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How to treat a torn ligament

At some point in life, if one is adventurous, hasty, or both, accidents can happen. One of the most common injuries (thanks to GMO foods, toxic food additives, fluoridated water, and other heinous criminal actions perpetrated against an unsuspecting population) is torn ligaments. Ligaments are those fibrous cartilage bands of tissue that attach the tendons of the muscles to the bones. Since these joints are not as elastic as skin or muscle, if they are stretched too far they break; sometimes completely away from the bone.

The problem with a ligament tear is that the ligaments, being cartilage, don’t get a lot of blood to help them heal. They grow very slowly; much slower than bone or muscle. If the ligament in question has become detached from its anchor point in the bone, surgery is required to reattach it. A long convalescence then ensures that the ligament is never as strong again. Commonly known as a sprain, an overstretch or tear of the fibrous/cartilage ligament is quite painful and usually involves bruising and swelling in the area.

Beyond reattachment, ligament repair requires rest of the joint in question; usually at least six weeks of it. It can take up to six months to fully heal, while a broken bone or strained muscle would take only a few weeks. Pain relief is also often needed after a ligament tear, and the most common medication given is Tylenol with codeine, Percocet, Darvon-N, or other narcotic pain relievers. For those who refuse drugs, pain relief can be obtained by applying topical capsaicin cream and ice packs to the area several times daily.

Treatments that can speed healing are somewhat complicated but very effective: a poultice of comfrey leaves several times a day and a nightly application of castor oil. The poultice is made with gauze and comfrey leaf tea: boil the tea and place the wet leaves on the gauze and apply it to the injured area for about 40 minutes. Use a heat pack on top. Topical DMSO can also be applied first to help the medication go in faster. This poultice should be applied four times a day for at least the first two weeks.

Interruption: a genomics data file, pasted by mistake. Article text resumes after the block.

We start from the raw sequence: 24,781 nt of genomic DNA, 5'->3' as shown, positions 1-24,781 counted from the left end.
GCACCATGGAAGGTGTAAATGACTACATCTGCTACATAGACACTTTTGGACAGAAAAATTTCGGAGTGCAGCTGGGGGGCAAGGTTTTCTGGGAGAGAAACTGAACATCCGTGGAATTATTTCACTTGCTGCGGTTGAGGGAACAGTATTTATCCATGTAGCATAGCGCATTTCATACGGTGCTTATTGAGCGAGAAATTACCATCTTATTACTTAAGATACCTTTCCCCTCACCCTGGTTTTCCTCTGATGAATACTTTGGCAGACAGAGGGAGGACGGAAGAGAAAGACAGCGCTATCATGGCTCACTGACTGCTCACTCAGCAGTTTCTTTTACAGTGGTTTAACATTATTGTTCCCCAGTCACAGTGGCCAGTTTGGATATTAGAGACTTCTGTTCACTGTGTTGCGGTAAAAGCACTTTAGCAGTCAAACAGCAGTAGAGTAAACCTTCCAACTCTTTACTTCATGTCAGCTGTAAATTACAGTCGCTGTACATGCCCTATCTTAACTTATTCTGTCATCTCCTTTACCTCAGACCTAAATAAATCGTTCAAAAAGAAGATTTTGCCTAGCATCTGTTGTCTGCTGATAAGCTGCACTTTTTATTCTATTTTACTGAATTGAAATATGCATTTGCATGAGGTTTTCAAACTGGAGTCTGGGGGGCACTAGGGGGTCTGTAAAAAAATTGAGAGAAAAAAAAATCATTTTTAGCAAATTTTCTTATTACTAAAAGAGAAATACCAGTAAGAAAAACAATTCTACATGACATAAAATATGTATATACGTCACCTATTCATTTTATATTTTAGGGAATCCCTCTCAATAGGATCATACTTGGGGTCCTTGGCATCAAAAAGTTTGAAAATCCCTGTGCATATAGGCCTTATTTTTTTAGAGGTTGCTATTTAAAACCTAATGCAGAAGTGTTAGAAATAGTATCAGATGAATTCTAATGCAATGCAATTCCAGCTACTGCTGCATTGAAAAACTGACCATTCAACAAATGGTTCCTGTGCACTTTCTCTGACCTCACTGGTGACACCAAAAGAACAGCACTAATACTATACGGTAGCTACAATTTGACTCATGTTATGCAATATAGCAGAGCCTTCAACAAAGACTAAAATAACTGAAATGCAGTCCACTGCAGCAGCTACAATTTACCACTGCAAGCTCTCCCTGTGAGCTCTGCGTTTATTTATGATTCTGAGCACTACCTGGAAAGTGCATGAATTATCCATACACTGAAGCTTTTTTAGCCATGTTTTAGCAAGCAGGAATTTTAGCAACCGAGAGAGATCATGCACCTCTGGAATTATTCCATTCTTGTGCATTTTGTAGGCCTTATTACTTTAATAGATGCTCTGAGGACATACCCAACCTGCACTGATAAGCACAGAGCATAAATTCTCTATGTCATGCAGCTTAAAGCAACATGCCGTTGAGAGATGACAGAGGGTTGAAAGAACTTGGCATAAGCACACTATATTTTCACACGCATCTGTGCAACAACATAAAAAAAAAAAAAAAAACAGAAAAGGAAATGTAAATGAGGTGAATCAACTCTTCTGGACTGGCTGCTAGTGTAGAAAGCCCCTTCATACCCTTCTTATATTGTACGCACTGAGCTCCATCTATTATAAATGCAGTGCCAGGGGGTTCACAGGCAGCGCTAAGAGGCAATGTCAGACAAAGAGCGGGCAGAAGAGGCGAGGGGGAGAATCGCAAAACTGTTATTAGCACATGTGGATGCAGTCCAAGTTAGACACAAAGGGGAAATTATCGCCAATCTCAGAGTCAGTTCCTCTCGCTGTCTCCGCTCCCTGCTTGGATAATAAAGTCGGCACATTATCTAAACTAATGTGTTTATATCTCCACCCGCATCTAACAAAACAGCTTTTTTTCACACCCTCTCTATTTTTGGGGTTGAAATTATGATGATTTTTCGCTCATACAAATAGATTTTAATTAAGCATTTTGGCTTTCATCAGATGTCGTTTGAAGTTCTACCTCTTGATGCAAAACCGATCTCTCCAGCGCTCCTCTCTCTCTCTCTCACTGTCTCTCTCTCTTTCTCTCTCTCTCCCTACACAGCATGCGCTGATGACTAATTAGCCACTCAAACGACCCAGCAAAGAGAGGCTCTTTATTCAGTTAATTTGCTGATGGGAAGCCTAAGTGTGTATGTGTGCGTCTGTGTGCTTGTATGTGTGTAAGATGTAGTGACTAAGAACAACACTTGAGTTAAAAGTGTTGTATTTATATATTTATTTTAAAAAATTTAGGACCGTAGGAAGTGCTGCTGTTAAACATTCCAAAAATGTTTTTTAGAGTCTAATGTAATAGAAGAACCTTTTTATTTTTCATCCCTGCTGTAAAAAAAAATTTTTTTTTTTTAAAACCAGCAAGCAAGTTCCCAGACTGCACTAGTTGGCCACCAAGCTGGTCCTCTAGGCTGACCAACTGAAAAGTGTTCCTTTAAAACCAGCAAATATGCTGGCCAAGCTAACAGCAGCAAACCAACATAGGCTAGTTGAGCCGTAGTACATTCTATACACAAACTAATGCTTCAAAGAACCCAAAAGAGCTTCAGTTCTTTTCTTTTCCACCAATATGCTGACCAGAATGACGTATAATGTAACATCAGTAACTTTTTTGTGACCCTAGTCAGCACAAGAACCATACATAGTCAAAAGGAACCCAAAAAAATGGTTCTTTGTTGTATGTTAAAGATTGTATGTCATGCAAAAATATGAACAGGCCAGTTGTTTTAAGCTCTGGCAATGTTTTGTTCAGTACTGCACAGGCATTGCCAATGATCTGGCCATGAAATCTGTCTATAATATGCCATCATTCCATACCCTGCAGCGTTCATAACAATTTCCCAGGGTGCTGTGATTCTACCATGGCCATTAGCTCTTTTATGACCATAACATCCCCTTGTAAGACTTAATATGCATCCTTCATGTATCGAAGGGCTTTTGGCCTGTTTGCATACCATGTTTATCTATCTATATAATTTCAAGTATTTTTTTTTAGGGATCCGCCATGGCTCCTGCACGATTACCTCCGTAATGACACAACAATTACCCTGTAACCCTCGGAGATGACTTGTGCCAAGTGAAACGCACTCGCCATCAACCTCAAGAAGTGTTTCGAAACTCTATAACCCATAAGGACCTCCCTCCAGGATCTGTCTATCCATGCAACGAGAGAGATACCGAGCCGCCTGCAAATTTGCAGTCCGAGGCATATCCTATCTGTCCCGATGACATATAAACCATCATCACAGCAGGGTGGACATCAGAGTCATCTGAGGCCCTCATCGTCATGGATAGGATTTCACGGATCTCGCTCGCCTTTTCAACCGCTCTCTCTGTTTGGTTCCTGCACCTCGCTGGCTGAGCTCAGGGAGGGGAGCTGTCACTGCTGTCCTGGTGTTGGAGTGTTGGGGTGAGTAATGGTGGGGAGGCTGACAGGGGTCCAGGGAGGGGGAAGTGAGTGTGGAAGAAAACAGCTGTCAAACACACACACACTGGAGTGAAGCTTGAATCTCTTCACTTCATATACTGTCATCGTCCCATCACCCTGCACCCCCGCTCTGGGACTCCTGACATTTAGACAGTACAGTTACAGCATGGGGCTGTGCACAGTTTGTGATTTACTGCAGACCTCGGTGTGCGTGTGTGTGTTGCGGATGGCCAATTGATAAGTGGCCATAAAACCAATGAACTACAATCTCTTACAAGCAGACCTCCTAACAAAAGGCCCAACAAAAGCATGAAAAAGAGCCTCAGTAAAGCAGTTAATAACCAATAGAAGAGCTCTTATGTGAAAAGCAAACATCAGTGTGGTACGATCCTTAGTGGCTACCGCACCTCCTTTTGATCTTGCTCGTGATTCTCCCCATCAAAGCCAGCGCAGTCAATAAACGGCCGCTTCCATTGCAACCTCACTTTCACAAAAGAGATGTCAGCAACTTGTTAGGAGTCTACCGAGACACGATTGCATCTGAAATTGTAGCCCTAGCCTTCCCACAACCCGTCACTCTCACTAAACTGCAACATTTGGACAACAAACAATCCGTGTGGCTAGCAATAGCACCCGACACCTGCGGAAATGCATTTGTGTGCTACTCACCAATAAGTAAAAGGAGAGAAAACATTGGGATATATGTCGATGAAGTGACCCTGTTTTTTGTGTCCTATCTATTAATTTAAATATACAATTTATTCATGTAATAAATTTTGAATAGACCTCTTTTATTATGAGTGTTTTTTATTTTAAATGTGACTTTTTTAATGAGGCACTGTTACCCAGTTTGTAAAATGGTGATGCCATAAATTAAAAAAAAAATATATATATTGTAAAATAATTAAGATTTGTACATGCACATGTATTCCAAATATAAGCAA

The castor oil pack is used at night, for four nights a week. First make alternating hot and cold compresses, always ending with cold, then apply a colorless natural fiber (cotton, linen or wool) that has castor oil. Cover it with plastic wrap and then an old rag or towel (be sure to secure everything so the castor oil packet doesn’t move…if you get castor oil on your sheets or furniture it won’t come off) and it will have a terrible smell when it dries). turns rancid). Then place an old garment over the area and further protect the furniture with an old towel. Take the pack off in the morning and wash the area well.

These natural treatments may seem like a lot of work, and they are, but they will speed healing and also help reduce the pain of a torn ligament quickly. For those who have never suffered such an injury, think of the worst ‘charlie horse’ spasm you have ever had, multiply it at least ten times and you will have an idea of ​​the pain that comes with a torn ligament. Of course, it’s best never to have a torn ligament, but if you do have one, these methods will help you get over it much faster.

©2011 Dr. Valerie Olmsted All rights reserved

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